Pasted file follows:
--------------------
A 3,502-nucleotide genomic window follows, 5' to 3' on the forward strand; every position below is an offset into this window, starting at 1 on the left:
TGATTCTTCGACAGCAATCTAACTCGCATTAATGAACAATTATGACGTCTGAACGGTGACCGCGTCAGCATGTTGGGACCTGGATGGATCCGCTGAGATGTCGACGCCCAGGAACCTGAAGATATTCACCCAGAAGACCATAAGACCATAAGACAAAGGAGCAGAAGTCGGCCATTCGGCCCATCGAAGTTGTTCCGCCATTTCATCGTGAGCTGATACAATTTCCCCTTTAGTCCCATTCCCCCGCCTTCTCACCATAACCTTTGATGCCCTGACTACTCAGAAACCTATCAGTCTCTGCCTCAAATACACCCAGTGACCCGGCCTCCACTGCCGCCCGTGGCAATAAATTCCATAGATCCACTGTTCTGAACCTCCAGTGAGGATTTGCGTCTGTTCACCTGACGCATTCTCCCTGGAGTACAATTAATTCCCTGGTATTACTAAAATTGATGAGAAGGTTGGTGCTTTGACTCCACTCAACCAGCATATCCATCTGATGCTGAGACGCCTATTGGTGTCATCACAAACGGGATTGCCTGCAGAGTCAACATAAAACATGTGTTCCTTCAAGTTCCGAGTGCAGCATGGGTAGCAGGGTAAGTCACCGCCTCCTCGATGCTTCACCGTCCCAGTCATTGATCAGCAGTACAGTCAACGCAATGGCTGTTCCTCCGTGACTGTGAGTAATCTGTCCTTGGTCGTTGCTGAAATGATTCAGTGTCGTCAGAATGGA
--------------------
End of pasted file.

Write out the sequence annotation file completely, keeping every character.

A 3,502-nucleotide genomic window follows, 5' to 3' on the forward strand; every position below is an offset into this window, starting at 1 on the left:
TGATTCTTCGACAGCAATCTAACTCGCATTAATGAACAATTATGACGTCTGAACGGTGACCGCGTCAGCATGTTGGGACCTGGATGGATCCGCTGAGATGTCGACGCCCAGGAACCTGAAGATATTCACCCAGAAGACCATAAGACCATAAGACAAAGGAGCAGAAGTCGGCCATTCGGCCCATCGAAGTTGTTCCGCCATTTCATCGTGAGCTGATACAATTTCCCCTTTAGTCCCATTCCCCCGCCTTCTCACCATAACCTTTGATGCCCTGACTACTCAGAAACCTATCAGTCTCTGCCTCAAATACACCCAGTGACCCGGCCTCCACTGCCGCCCGTGGCAATAAATTCCATAGATCCACTGTTCTGAACCTCCAGTGAGGATTTGCGTCTGTTCACCTGACGCATTCTCCCTGGAGTACAATTAATTCCCTGGTATTACTAAAATTGATGAGAAGGTTGGTGCTTTGACTCCACTCAACCAGCATATCCATCTGATGCTGAGACGCCTATTGGTGTCATCACAAACGGGATTGCCTGCAGAGTCAACATAAAACATGTGTTCCTTCAAGTTCCGAGTGCAGCATGGGTAGCAGGGTAAGTCACCGCCTCCTCGATGCTTCACCGTCCCAGTCATTGATCAGCAGTACAGTCAACGCAATGGCTGTTCCTCCGTGACTGTGAGTAATCTGTCCTTGGTCGTTGCTGAAATGATTCAGTGTCGTCAGAATGGA